25 March saw the first "World Pothole Day", proclaimed by serial tweeter "Mr Pothole" who regularly comments on the sorry state of the nation's roads and actively campaigns to ensure potholes are repaired.
This followed the success of the first UK national pothole day held on 15 January of this year in raising awareness of the issue of the poor state of the nation's roads.
The obvious issue, is that of funding. Devon County Council is one of many councils who claim that they simply do not have the funds to keep on top of the rapidly forming hazards.
A casual glance along any country road in the county would reveal plenty of potholes, and it would appear that the plea of Devon County Council for locals to help maintain their own roads have fallen upon deaf ears.
The Department for Transport announced on the 24 March a £275 million investment into the improvement of local roads, to be spread throughout 28 councils across the UK.
Transport Secretary, Patrick McLoughlin said:
"Good quality local roads are essential for people to get on with their daily business… This government has put record funding in place for local roads as part of our long-term economic plan to improve journeys, create jobs and drive economic growth."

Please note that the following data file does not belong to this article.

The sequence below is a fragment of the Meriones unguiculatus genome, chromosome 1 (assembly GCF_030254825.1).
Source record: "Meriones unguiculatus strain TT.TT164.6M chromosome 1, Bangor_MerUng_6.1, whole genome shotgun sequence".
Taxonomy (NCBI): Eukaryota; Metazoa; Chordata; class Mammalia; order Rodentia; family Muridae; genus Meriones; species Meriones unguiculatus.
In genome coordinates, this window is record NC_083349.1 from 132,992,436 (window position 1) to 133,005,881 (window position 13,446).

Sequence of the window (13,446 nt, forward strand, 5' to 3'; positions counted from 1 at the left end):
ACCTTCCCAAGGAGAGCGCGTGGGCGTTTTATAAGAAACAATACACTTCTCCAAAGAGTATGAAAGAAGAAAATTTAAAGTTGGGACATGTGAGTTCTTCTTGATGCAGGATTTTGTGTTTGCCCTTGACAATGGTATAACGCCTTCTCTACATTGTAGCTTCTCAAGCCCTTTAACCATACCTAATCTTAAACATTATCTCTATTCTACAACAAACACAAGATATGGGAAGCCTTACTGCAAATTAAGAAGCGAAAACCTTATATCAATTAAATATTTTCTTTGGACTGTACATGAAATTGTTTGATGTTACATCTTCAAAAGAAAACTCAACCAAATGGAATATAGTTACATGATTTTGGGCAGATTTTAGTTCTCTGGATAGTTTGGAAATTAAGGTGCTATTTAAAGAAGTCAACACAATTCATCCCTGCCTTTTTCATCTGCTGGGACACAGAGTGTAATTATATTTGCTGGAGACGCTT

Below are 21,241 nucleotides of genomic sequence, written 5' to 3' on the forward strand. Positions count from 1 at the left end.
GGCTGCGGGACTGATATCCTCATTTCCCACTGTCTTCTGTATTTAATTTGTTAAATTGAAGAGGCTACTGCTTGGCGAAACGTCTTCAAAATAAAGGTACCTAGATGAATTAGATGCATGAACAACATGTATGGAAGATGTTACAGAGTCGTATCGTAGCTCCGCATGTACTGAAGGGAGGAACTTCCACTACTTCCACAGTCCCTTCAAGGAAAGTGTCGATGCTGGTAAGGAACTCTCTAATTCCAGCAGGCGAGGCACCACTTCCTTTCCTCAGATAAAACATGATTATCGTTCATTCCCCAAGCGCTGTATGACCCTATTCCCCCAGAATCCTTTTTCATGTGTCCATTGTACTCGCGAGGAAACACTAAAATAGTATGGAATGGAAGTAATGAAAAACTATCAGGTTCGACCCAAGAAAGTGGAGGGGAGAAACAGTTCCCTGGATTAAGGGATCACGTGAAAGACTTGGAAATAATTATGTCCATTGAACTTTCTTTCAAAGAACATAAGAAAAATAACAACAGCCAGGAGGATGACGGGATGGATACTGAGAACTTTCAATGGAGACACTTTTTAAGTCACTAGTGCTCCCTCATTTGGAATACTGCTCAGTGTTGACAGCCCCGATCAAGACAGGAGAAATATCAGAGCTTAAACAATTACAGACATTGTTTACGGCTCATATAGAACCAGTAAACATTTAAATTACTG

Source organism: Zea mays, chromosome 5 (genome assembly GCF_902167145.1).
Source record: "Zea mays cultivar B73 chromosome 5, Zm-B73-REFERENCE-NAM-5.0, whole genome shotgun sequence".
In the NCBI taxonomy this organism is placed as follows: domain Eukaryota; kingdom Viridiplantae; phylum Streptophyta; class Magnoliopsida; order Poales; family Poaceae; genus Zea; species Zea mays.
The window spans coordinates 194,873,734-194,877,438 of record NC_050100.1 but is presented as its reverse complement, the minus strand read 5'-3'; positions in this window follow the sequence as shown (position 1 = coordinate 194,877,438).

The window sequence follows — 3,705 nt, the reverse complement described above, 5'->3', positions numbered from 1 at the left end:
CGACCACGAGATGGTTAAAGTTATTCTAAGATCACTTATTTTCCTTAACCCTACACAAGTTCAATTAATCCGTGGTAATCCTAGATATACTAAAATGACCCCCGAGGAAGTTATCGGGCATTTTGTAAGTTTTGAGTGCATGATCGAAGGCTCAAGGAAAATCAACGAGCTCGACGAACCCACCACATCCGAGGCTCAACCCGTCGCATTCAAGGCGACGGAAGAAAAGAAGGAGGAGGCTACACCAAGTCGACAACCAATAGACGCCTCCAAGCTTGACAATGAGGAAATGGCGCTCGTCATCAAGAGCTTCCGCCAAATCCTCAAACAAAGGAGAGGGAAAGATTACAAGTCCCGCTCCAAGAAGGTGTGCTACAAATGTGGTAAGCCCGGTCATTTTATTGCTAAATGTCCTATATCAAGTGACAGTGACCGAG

In addition to the economic factors there is the issue of safety. Potholes and other associated flaws in road surfaces pose a risk to road users, and often lead to serious accidents and injuries.
A group particularly at risk are cyclists. At a time when cycling is to be encouraged to increase fitness levels and promote environmental causes, it is essential to ensure that the roads upon which people cycle are safe.
Whilst this government investment in the infrastructure of our road network is a very welcome sign of the country's economic recovery, it remains to be seen if tangible improvements will be made.